If the profiteer of war profits, even nominally condemned as he is by a large section of the governing and capitalist classes themselves, is dealt with either not at all under the excuse of “impracticability”, or at best as gently as may be, what of the ordinary capitalistic profitmaker who, either through want of opportunity or otherwise, cannot be designated as a profiteer in the current sense? He, according to the notions of the present governing and administrating classes, is the last person who can be allowed to suffer from the prevailing condition of war and post-war economic conditions. He and his “legitimate” profits at all events must always be treated as sacrosanct. No larks must be played with him in any circumstances. Whatever the consumers – i.e., the general public – may suffer in their pockets and their stomachs, there is no thought for a moment of compelling the capitalist “producer” to forego his ordinary rate of profit, let alone to produce at a loss. It is only necessary for him in any industry to fake up a case to show that he cannot with sufficient profit sell at the maximum price filed by the authorities, to induce these some authorities to raise the maximum selling price previously decreed to suit his convenience. This has been repeatedly the case in belligerent countries during and since the war. We have just had an instance of it in the raising, of the French railway fares. Behind this is an undoubted intrigue of the railway companies. Moreover, where the price has not been raised to satisfy the profit grinder, Governments have thought it necessary to subsidise him for the alleged lack of legitimate profit yield in his business out of the public revenue.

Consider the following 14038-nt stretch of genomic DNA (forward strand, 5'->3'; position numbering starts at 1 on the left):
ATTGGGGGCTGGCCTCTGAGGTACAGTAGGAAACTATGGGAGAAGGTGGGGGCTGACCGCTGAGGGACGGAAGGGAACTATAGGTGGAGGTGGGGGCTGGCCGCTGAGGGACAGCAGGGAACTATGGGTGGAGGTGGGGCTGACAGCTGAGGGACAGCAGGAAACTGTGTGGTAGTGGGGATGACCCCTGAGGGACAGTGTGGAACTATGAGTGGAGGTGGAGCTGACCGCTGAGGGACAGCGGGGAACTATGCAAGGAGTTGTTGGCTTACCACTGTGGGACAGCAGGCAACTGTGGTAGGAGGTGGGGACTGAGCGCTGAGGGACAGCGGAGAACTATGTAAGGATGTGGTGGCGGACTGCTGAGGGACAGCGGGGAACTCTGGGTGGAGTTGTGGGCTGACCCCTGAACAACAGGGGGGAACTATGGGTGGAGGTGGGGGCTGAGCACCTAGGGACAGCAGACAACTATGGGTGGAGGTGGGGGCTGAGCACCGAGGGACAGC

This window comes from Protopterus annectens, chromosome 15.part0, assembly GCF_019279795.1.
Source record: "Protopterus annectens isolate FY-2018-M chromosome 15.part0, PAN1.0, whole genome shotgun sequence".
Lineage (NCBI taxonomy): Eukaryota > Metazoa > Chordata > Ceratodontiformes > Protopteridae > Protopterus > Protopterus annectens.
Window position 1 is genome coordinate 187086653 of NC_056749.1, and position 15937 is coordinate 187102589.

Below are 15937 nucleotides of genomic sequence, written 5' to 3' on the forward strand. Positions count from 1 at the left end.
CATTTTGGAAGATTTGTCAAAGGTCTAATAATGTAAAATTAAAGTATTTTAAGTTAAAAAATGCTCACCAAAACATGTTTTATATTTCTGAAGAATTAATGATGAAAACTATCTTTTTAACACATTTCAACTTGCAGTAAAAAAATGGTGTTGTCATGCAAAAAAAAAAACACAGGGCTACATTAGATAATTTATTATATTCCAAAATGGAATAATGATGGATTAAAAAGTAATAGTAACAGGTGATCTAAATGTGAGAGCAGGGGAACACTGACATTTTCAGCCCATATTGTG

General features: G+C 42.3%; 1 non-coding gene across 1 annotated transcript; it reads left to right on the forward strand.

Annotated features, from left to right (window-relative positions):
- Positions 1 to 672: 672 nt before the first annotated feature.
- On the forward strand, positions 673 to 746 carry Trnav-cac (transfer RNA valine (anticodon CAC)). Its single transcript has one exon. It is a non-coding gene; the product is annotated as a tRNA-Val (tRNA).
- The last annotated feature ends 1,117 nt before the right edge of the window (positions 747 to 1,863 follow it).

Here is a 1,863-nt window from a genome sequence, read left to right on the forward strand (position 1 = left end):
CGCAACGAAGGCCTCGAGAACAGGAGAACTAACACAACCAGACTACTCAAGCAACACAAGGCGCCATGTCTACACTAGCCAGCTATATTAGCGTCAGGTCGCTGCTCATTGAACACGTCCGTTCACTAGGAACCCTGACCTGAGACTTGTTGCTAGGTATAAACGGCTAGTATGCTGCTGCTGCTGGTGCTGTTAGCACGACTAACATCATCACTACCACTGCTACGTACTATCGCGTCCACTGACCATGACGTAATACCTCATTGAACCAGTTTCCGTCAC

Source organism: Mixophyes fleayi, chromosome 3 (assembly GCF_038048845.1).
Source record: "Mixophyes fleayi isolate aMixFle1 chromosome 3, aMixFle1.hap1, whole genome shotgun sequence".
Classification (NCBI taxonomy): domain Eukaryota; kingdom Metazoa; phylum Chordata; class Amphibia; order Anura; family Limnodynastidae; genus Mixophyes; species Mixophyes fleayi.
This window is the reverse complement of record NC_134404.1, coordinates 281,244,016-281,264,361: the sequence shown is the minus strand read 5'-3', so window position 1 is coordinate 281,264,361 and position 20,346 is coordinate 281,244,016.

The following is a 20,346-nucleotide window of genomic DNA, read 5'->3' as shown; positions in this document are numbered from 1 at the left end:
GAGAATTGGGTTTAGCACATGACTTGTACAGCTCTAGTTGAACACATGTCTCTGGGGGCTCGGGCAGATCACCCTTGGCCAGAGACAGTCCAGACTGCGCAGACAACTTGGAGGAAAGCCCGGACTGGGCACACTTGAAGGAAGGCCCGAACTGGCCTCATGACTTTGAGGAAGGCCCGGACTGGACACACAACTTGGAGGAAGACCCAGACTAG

Capitalist Production at a Loss